The lachha paratha is a favourite with my son. The rice too turned out to be good for my son since it was not spicy.

up_thali

Thali idea : Ribbons To Pastas

The Menu:

  • Nawabi Pulao : A simple pulao cooked in milk. I added the vegetables too at the time of cooking itself. This is then layered and baked later.
  • Sultani dal : A toor dal preparation made rich by the addition of yogurt, milk and cream
  • Dum Bhindi : Bhindi curry, cooked dum style
  • Mattar ka nimona : Green peas curry
  • Boondi raita : Gram flour dumplings (boondi) in yogurt. A simple raita
  • Lachha Paratha : A layer pattered paratha.
  • Salad : Onion rings and lemon wedges

up_thali-003

up_thali-005

 

Sikkim : Sel roti/ sael roti

sikkim-002

I remember the time I started making rotis/chapatis. The game that we had was “Guess the shape!”

India map was the most common one, but animal shapes like kangaroo or cheetah too weren’t uncommon. We used to have a lot of fun, letting our imagination run wild, while savouring those out of shape rotis. The good thing was, no matter what the shape is, the taste was fine.

Now when I roll out chapatis, it doesn’t come as a perfect circle, but it’s stopped being closer to a square! So I am happy…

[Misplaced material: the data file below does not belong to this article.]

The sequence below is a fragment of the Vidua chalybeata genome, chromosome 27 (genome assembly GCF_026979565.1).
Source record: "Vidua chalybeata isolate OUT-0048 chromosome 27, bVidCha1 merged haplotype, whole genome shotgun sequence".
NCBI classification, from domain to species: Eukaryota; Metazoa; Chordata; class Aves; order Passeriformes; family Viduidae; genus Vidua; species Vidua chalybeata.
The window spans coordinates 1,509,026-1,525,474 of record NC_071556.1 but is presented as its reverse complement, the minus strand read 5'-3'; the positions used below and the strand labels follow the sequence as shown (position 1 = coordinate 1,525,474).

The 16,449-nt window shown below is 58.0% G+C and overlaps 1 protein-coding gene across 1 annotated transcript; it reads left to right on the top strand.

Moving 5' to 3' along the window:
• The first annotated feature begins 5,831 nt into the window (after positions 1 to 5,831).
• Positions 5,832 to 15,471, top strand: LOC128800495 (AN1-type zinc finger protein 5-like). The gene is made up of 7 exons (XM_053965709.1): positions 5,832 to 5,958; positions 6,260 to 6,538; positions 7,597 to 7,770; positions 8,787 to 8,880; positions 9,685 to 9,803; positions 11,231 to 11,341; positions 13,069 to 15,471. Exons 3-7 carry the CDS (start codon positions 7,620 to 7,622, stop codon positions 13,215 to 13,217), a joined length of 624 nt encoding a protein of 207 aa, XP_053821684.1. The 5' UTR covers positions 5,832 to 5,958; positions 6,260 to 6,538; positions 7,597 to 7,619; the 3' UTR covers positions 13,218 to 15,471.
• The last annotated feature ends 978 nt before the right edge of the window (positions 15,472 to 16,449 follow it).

Coming to these Sel rotis, which are quite popular in Sikkim, the shape is nowhere close to how it should look like! But again, the taste was fine, so I guess, it’s ok…for a first trial, at least.

sikkim-001

While looking for Sikkim recipes, I came across this NDTV article which talks about the culinary changes that has come over the place. There was a mention about Sel roti in there and that helped me decide the menu.

A bit more digging showed that Sel roti is originally from Nepal and is eaten with potatoes in various forms, aloo ko achar being one amongst many. This is a nice post about Sel rotis.

Though I tried the given combination of potato and sel roti, with yogurt, I couldn’t understand the combination-connection. The sel roti was great, the potato was great, but there was no chemistry between the two!

May be, these are acquired tastes or may be I should try out the original before passing that statement :-).

I loved the Sel roti, despite its poor shape. I first used a coke bottle and the batter oozed out completely. Then I used a squeezable ketch up bottle, that’s how I got the wriggly Sel rotis. I tried pouring from my hand as well. The shape wasn’t great, but it wasn’t bad either.

sikkim (2)

 

The Menu:

sikkim-003

sikkim